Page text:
As soon as CNN announced that the President would be addressing the nation on short notice, on a Sunday night, and that the address had nothing to do with Libya, my mind leapt at the possibility. Either Kim Jong Il or Castro or bin Laden was dead but, of that triumvirate of evil, the first two would not require a speech by the President. It must be bin Laden.
As we waited for the speech, the news broke, but it broke not like a levee or an egg. The news did not rush through in one swoop. It dribbled out. Depending on which channel you watched, the differing headlines captured the moral significance of a particular piece of information. Some said, “Osama bin Laden dead.” Others said, “Osama bin Laden killed.” Which was it? The fact of this evil man’s demise is cause to raise a glass no matter the circumstances, but truly evil men should not be allowed to die in their beds. As the details were filled in, it became clear that he had been killed by U.S. Special Forces, ground forces no less, operating in conjunction with the Pakistani intelligence services. He did not die of a stroke or a heart attack. This was no drone strike. Bin Laden was able to see the men who were about to kill him. Like the workers on the upper stories of the World Trade Center, he had time to contemplate his death but, unlike those innocent victims, he had a moment to recognize that justice had finally found its way to his compound in suburban Islamabad. He could hide no more.
I do not normally take delight in the death of a fellow human being. Nor do I support the death penalty. But, if there was one man on the planet whom it was important to kill, not to just let die, it was Osama bin Laden. You should not be able to murder well nigh to 3,000 Americans and others with impunity. If you commit such a crime, you should fear every moment of every day that U.S. Special Forces will come crashing through the door to bring you to justice. I am sure bin Laden knew better than to be captured alive. (Given the legal nightmare of Guantanamo, thank God he was killed on the spot!) It took a long time to track bin Laden down, too long, and it is impossible not to think that we might have reached this happy day earlier if we had not detoured through Baghdad. But, this is no time for recriminations. It is time to celebrate.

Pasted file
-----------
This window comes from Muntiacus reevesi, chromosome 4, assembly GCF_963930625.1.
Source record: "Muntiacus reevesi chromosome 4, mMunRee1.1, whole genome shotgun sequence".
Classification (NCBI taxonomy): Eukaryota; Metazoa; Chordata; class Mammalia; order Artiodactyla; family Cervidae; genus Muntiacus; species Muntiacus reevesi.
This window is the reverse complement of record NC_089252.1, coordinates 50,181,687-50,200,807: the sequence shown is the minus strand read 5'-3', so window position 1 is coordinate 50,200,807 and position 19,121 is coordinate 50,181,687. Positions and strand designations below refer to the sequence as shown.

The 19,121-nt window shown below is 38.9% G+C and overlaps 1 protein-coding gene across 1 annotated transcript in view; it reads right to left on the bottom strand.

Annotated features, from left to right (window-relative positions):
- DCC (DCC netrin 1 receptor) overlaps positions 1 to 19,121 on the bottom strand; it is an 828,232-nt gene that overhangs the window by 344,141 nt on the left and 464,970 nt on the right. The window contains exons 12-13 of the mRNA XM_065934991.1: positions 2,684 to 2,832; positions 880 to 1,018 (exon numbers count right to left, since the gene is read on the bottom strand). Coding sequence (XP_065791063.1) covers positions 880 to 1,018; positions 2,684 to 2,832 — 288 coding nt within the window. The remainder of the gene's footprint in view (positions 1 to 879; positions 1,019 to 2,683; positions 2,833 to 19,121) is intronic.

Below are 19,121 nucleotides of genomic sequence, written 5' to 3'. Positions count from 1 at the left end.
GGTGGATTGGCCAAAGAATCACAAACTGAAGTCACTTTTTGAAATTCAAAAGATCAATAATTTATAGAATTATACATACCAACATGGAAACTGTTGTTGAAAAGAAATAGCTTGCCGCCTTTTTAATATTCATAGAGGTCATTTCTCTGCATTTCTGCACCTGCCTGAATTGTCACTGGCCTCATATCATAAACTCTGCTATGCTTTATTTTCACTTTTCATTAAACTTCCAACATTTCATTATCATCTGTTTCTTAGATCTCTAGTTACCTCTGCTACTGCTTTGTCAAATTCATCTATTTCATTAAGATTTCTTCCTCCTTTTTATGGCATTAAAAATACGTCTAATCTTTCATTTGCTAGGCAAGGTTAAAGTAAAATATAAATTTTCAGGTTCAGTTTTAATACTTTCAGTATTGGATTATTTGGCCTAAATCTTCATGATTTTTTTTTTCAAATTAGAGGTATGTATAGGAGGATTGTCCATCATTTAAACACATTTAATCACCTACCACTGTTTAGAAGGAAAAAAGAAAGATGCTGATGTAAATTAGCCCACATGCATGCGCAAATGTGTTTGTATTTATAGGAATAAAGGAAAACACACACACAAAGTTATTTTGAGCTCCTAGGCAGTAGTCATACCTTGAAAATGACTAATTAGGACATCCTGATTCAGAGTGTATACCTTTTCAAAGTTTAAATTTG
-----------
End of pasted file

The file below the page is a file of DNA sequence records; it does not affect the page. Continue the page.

As I write these words, images of young people streaming into the streets in front of the White House chanting “USA” and singing the National Anthem are coming onto the television screen. If it were not so late and I did not have an early morning, I would drive down myself. Vengeance is not a healthy emotion, I know. Assassination is against the law, to be sure. But, better to indulge and go to confession. I am glad Osama bin Laden did not die in his bed, as I am glad Hitler did not die in his bed and as I am distressed hat Stalin and Mao did. Men who commit such evil do not deserve normal considerations of human sympathy or civilized respect. The world is well rid of bin Laden. It is a great day to be alive.
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